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Types Of Business Taxes In Nigeria And How To Calculate Them

business taxes in nigeria

Citizen’s tax is the largest source of income to the Nigerian economy. That explains why the government takes it very serious. As a business owner in Nigeria, you should be as concerned about taxes as the government is. This is because you have to contribute to the economy you’re earning from. Remember that these taxes are necessary for the growth and development of Nigeria as a whole. That aside, the government enforces strict sanctions on businesses that fail to pay or try to evade taxes.

But this is Nigeria, and as patriotic as it is to pay all taxes when necessary, it is made difficult due to the activities of some dubious tax collectors. These unscrupulous collectors can make your business pay more than it should ever as taxes. To ensure you don’t fall victim to the antics of these cheats, we give an overview of the various business taxes in Nigeria and how they are calculated.

1. Companies Income Tax (CIT)

The companies income tax is due on all registered companies in Nigeria. This is a yearly tax chargeable on the profits realized in Nigeria during the year. These profits include all gains accumulated in, gotten from, imported into or received in Nigeria. The CIT can only be paid to the federal government of Nigeria.
Note: Companies who are involved in petroleum operations are not included in this category.
How To Calculate:
The CIT is charged at a dynamic government rate on total income. This rate depends on the form of business.

2. Value Added Tax (VAT)

The VAT is also known as sales tax. This is a type of tax that is charged on the supply of goods and services to the consumers. In another way round, consumers pay the value added tax whenever they buy goods or enjoy services on which taxes are imposed. In essence, businesses are required to deduct the VAT from specific products or services sold or discharged. Companies, having deducted the value added tax, are mandated to make remittance to the appropriate tax authorities.

How To Calculate:
The VAT is charged at 5% of the price of every applicable product or service. Companies can choose to inform customers of this tax and charge them separately for it or just add it to the original cost of products or services.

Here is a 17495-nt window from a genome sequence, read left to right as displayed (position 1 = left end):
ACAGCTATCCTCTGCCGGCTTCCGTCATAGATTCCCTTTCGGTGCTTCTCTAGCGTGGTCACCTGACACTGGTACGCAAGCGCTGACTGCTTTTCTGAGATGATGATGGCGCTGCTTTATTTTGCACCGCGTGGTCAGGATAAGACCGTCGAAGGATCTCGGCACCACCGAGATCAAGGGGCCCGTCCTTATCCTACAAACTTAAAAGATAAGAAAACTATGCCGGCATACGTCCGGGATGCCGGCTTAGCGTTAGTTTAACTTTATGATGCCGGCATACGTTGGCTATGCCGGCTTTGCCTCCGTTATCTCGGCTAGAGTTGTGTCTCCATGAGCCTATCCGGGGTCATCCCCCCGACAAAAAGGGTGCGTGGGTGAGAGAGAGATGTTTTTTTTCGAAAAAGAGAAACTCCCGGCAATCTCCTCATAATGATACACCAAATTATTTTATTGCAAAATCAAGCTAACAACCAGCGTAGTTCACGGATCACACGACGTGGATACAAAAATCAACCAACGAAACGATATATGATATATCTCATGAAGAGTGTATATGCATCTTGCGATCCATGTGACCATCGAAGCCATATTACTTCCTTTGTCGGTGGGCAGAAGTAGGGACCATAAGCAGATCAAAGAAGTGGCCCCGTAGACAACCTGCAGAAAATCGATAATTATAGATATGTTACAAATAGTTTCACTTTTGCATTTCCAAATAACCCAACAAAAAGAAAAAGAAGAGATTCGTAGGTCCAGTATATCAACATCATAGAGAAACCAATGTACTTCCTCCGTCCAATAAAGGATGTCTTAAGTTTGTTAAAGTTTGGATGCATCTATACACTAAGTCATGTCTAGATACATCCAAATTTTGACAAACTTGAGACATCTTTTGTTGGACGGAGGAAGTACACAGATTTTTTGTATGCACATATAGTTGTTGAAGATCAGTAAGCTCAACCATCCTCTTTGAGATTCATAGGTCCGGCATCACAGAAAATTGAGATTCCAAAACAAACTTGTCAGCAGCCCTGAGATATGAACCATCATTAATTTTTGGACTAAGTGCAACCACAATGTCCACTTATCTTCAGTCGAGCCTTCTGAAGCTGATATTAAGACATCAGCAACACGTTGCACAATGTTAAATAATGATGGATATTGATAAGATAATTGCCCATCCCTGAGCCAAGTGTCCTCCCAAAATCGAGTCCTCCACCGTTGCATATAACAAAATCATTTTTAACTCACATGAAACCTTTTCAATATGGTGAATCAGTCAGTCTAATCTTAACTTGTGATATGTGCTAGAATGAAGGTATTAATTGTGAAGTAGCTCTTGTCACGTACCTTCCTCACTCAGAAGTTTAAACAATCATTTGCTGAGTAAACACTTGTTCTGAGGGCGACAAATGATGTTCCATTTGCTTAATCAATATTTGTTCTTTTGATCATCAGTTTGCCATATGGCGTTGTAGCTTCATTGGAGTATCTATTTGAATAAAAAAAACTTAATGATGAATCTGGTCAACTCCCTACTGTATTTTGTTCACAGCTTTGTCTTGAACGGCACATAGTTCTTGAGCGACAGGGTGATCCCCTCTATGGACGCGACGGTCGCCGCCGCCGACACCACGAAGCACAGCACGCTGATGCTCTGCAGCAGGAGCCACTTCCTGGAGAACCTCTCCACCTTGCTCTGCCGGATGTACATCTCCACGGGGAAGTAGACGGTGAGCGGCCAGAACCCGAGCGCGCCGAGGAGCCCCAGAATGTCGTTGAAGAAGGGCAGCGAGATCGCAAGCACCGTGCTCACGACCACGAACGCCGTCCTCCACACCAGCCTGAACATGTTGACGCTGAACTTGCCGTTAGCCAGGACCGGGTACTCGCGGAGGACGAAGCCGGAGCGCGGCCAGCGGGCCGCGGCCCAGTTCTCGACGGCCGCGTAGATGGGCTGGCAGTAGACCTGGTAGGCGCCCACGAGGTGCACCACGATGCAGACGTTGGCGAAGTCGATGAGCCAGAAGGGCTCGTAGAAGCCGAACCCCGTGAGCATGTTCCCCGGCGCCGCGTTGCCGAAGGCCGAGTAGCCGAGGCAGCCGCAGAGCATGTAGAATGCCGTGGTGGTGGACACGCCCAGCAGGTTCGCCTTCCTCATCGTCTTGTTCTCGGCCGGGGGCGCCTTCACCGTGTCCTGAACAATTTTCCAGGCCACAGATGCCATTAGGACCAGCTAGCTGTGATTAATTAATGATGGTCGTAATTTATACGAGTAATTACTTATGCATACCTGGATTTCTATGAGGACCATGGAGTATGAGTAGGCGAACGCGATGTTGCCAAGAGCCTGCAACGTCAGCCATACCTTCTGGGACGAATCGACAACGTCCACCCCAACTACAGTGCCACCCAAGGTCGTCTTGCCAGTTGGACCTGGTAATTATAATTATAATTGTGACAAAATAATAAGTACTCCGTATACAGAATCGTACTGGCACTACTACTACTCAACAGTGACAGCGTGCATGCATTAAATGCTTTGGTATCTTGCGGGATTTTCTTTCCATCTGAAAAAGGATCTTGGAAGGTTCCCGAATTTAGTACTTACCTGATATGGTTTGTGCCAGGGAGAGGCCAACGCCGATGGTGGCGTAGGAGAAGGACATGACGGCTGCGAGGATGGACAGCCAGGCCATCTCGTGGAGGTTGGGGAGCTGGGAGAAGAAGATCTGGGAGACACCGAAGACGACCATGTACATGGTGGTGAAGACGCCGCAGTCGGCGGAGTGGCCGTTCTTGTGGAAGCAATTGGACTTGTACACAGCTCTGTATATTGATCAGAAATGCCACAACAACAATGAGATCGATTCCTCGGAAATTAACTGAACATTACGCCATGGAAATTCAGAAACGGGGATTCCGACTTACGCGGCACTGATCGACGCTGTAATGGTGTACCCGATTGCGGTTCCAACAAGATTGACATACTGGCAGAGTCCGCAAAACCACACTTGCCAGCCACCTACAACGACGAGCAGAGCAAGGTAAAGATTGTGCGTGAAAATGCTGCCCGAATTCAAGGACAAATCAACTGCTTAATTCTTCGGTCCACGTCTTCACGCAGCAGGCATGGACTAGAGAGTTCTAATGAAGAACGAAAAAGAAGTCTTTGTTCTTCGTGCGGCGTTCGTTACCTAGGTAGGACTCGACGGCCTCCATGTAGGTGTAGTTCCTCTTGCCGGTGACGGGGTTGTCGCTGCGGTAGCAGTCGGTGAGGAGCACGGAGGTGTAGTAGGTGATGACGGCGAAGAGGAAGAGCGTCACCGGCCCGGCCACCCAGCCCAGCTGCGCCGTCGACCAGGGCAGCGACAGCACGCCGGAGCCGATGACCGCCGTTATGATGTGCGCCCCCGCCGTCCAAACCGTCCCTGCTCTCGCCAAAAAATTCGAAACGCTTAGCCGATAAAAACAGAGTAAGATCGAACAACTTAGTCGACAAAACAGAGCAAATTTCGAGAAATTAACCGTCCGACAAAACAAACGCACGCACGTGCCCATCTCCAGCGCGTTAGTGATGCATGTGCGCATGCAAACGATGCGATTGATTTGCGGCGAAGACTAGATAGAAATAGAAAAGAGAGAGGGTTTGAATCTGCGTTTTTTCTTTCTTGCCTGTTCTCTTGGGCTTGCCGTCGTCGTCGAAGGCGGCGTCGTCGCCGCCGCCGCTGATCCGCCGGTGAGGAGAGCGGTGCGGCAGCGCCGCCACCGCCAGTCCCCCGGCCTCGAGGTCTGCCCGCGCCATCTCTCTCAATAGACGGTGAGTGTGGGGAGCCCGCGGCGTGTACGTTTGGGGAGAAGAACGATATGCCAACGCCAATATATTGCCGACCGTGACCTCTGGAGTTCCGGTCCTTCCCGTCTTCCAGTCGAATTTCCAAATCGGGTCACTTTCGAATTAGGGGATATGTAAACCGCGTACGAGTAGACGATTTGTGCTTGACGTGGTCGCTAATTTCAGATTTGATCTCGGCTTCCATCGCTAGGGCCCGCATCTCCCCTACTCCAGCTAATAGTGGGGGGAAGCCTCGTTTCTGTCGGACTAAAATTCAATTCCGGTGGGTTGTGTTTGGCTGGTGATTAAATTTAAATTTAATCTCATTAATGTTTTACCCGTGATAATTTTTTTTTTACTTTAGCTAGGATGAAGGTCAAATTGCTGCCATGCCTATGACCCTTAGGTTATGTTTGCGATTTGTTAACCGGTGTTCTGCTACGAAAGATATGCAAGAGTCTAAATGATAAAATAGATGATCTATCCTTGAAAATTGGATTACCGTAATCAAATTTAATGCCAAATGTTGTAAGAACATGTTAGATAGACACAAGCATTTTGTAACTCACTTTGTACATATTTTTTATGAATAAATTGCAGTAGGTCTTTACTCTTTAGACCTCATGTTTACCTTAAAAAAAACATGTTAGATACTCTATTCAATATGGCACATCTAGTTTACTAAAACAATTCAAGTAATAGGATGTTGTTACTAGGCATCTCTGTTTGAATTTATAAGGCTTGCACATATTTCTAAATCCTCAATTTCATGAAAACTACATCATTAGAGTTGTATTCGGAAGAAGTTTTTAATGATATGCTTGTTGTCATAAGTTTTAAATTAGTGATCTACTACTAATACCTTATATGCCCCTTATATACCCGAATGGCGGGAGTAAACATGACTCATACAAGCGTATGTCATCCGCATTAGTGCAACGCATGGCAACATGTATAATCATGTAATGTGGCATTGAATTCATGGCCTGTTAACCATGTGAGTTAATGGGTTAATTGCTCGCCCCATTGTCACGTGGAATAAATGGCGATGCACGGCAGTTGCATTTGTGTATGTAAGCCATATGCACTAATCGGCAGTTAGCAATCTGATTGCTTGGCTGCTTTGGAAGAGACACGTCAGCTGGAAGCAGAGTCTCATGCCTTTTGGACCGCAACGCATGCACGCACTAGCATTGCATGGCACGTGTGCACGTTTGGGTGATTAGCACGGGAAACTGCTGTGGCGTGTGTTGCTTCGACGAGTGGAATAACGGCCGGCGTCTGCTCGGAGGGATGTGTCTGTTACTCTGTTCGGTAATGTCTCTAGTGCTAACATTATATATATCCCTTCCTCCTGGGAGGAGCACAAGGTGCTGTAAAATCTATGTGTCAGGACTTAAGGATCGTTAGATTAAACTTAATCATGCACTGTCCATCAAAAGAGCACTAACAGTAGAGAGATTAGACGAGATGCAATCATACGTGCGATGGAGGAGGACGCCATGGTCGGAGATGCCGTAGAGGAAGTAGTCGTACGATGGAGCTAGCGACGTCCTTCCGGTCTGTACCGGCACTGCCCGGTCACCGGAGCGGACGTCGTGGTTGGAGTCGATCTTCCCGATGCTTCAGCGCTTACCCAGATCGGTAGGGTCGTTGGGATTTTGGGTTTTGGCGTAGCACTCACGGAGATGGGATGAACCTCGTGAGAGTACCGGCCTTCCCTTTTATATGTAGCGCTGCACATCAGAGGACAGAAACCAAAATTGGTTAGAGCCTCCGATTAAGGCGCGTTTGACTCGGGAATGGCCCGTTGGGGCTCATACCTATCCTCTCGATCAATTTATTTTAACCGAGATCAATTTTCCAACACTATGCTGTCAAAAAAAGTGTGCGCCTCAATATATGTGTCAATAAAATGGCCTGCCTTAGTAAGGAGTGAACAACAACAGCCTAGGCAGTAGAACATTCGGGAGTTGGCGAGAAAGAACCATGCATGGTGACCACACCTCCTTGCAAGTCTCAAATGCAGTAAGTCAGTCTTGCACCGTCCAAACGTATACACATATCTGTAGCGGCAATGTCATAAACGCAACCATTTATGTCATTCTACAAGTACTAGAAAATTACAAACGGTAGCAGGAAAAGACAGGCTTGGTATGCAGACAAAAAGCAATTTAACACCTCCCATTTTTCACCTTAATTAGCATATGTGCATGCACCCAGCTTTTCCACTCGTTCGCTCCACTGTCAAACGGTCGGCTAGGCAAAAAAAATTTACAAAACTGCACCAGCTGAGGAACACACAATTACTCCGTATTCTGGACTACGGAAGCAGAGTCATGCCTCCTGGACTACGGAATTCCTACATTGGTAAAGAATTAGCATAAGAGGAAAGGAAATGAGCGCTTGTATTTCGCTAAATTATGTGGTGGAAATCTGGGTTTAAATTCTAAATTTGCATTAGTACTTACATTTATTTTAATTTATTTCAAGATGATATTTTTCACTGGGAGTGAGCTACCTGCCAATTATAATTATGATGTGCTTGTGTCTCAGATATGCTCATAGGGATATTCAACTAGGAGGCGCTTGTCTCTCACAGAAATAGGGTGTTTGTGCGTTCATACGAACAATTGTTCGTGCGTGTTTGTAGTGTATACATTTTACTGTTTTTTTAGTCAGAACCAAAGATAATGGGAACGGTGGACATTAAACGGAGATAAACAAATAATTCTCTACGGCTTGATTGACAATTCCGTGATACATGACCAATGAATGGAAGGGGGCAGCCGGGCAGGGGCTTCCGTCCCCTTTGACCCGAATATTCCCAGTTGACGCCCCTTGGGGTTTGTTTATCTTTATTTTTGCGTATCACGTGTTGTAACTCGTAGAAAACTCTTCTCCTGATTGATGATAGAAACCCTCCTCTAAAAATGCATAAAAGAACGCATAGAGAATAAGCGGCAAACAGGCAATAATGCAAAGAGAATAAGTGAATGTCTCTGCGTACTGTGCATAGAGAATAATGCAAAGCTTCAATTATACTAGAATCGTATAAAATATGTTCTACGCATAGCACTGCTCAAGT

3. Personal Income Tax (PIT)

The PIT is payable by all individuals and businesses and partnerships registered in Nigeria. Incorporated companies (companies registered under Part A of Companies and Allied Matters Act 1990) are however exempted from this tax. The PIT is regulated by the State Inland Revenue Service.
By the way, all businesses, incorporated or not, pay the PIT directly or indirectly. Incorporated companies are required to charge their staff the Pay As You Earn tax (PAYE) and remit to the State Inland Revenue.
How To Calculate:
The PIT is charged by a certain percentage of an individual or partnership’s income. The PAYE is charged by deducting a fixed percentage of worker’s salaries or wages depending on his level.

4. Capital Gains Tax (CGT)

This type of tax is less popular and that is understandable because it is charged only on capital gains. Capital gains are profits realized from sales or exchange of assets. The CGT is payable only, and only, when a business auctions or exchanges any of its assets at a price higher than the actual purchase price.

How To Calculate:
The Capital Gains Tax is charged at 10% of the capital gains on any asset.

5. Education Tax

The education tax is charged on all businesses registered in Nigeria in order to contribute to the educational development of the nation. This tax is remitted to the Education Tax Fund.

How To Calculate:
This tax is charged based on assessable profit at the rate of 2% only.

These are the most important tax types in Nigeria. However, Nigeria is constantly progressing and changes or additions may be made to these taxes in the future. To stay safe and avoid extortion, we advise that you check monthly with a verified tax office close to you. Please note that all inquiries are free and attract no cost at all.

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